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European Union (Withdrawal) Bill - Second Reading (2nd Day)

Part of the debate – in the House of Lords at 12:41 pm on 31st January 2018.

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Photo of Lord Judd Lord Judd Labour 12:41 pm, 31st January 2018

My Lords, that is a difficult speech to follow. It was powerful. I am very glad that the noble Lord concentrated on what the right reverend Prelate the Bishop of Leeds said yesterday, because that was a very challenging intervention as well. He talked about the issue of who we are, what kind of Britain we want to be and what kind of world we want to try to play our part in creating. I will add only one other issue alongside those. For me, it is an absolutely inescapable truth that from the moment we are born we are locked into an interdependent global community. The way we shall be judged by history is by the success we make of finding ways to meet that reality and to build institutions and methods of intergovernmental co-operation that enable us to face it. Climate change is a great example; security is another.

We have heard a great deal about the importance of the constitution. It is quite clear from this debate, if in no other way, that referenda and representative parliamentary democracy are not easy companions. I have always held that we in Parliament are the practitioners as well as the representatives, but that the constitution belongs to the people. From my experience of what we have been through in recent years I have come to the conclusion that the rare case for constitutional change to be proposed is in the context of a general election. That is a way to bring the whole system together, but we seem to have been busy building dual systems and then telling Parliament that its function is to deliver what comes through a referendum. That makes a nonsense of the concept of dynamic representative democracy. That is why the debate, discussion and search that goes on in processing the Bill—not the Bill itself; we have heard too much about how the Bill is important—is vital to our parliamentary heritage. It really will not do for Ministers to keep lecturing us on how our job is simply to get it through. It is not. It is to make sure that what it is doing is compatible with everything that this country has stood for.

Human rights are, of course, central to that. I have the joy—I think that is the right word to use—of serving on the EU justice sub-committee, which my noble friend Lady Kennedy chairs. She spoke very powerfully about those issues today.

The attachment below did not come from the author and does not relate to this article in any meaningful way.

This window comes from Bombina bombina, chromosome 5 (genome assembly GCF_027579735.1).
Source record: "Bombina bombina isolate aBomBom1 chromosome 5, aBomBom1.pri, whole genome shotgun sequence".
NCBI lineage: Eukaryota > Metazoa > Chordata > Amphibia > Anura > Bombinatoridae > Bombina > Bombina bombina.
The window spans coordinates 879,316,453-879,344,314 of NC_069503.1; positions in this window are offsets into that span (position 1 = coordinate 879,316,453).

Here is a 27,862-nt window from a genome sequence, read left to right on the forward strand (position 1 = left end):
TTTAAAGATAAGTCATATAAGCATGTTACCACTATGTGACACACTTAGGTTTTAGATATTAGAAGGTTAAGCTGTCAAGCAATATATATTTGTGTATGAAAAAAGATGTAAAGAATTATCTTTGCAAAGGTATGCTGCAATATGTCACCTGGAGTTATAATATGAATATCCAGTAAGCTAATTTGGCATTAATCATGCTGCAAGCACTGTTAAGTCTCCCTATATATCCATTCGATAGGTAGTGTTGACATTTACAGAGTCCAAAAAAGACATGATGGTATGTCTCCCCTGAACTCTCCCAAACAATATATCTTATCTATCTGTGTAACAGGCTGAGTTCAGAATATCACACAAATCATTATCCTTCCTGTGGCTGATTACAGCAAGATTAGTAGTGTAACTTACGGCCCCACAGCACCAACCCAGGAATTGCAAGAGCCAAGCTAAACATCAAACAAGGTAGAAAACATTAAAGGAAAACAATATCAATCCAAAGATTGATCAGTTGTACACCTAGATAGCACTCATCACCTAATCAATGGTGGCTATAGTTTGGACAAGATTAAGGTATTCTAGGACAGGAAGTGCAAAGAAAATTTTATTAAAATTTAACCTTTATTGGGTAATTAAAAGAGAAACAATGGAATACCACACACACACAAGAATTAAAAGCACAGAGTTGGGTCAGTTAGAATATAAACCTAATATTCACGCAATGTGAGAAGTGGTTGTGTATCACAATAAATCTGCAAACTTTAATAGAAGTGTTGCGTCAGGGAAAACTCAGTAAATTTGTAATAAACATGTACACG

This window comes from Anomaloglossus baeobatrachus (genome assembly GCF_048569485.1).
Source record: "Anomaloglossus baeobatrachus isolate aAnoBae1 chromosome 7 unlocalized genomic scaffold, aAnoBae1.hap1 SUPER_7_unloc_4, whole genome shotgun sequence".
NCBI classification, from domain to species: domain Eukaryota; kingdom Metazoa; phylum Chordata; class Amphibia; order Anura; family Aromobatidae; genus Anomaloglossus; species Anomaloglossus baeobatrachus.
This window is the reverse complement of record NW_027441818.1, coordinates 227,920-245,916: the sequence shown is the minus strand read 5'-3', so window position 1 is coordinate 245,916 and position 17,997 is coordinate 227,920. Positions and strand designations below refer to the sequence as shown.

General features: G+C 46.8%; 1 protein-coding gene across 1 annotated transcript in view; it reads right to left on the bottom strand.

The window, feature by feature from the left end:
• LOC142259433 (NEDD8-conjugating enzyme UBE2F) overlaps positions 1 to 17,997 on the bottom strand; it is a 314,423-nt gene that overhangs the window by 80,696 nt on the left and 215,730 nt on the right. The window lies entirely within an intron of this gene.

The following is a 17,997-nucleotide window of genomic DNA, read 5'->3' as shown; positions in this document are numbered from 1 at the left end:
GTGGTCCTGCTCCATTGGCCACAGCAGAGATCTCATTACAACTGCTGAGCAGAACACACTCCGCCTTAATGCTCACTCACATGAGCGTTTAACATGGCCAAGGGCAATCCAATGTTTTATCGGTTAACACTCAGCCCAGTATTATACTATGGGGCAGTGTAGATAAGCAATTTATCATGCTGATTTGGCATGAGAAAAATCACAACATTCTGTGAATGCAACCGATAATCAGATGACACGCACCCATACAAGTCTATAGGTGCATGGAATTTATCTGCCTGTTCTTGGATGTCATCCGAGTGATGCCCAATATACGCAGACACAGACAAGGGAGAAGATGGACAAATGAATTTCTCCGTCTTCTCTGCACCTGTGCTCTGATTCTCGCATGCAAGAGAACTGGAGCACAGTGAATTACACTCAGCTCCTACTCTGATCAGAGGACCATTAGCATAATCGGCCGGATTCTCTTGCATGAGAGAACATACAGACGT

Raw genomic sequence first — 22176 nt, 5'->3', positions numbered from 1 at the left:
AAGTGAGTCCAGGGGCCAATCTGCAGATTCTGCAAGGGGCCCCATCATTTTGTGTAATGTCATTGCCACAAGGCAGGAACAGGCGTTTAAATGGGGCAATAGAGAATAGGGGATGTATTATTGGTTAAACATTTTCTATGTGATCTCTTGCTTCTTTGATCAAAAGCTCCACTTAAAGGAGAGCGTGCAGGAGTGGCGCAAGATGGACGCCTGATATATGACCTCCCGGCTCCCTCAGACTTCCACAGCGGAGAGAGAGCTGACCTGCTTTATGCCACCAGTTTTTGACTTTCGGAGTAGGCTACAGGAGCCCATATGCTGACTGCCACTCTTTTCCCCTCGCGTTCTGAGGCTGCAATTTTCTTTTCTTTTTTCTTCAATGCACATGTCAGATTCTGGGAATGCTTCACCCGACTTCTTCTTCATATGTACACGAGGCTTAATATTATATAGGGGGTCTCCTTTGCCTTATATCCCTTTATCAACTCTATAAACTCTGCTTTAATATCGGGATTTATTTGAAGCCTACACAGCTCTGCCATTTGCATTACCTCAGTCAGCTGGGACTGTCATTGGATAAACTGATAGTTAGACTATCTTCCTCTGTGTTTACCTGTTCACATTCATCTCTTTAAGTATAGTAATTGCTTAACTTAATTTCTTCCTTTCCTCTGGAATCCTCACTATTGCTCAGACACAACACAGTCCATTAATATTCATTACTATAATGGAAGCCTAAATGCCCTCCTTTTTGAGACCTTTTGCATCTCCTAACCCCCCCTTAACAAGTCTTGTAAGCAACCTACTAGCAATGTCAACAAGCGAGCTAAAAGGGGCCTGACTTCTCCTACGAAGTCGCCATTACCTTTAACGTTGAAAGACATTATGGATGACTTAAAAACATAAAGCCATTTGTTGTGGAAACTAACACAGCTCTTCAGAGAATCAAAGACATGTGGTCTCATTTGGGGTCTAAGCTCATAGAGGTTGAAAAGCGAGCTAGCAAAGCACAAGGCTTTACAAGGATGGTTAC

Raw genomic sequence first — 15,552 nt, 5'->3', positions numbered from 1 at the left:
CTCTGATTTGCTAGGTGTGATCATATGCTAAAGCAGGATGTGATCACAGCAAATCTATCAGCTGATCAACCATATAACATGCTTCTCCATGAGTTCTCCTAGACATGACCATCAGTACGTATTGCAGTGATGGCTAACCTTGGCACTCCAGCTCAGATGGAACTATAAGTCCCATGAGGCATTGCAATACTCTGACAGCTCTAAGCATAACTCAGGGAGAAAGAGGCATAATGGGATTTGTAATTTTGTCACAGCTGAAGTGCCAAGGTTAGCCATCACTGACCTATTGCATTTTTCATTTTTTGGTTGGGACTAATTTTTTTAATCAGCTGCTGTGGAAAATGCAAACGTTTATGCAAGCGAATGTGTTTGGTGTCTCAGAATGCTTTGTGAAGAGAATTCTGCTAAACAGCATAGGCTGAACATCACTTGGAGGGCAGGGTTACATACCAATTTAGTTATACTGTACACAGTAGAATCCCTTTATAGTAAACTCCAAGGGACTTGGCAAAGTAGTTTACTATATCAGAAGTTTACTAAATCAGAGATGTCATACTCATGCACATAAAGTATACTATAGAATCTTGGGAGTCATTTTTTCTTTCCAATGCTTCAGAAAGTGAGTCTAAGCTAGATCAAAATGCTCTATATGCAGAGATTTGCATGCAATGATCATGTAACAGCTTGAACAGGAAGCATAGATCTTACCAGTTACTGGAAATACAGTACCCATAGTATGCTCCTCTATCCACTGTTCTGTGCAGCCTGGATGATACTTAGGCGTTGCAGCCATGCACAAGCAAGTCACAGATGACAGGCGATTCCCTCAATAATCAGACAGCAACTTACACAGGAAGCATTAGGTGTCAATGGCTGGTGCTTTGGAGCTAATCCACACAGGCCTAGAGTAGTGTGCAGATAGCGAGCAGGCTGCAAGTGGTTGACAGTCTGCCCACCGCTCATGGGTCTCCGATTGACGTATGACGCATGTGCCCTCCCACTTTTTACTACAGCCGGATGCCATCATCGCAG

There are two issues that I would take above all others. The first is that the concept of citizenship matters deeply. By our referendum, we have removed European citizenship from countless numbers of people who thought they were enjoying what citizenship meant. That is a very grave thing to have happened. Therefore, one of the things that we must do in our deliberations in this House is make absolutely certain, if it can be done, that we have arrangements in place that will meet the challenge of restoring the rights that people thought they had.

The other issue is the European court. I have been horrified and dismayed in the work of the justice committee to hear and see more and more evidence of the gap between myths, rhetoric and populism on one side and reality on the other. Almost without exception, witness after witness to whom we have listened has said how indispensable the European court is. Over and over again we have been given examples of the key part played by British lawyers in developing and strengthening European law—it is a tragedy that the British people do not understand this and have not been led to understand it. We are living in an interdependent world and we wanted to be part of an interdependent Europe. That required strong law in Europe and the British have been playing a huge part in that, so what are we doing walking away from it?

Whatever happens on the Bill, and I hope we will have some very demanding and searching debates, I hope we remember—to come back to the intervention yesterday by the right reverend Prelate—that we cannot escape from being members of an interdependent world. Our children and grandchildren will ask what we did towards devising the policies and arrangements to meet the challenges of an interdependent world or whether we walked away in the opposite direction with a preoccupation with what was immediately popular.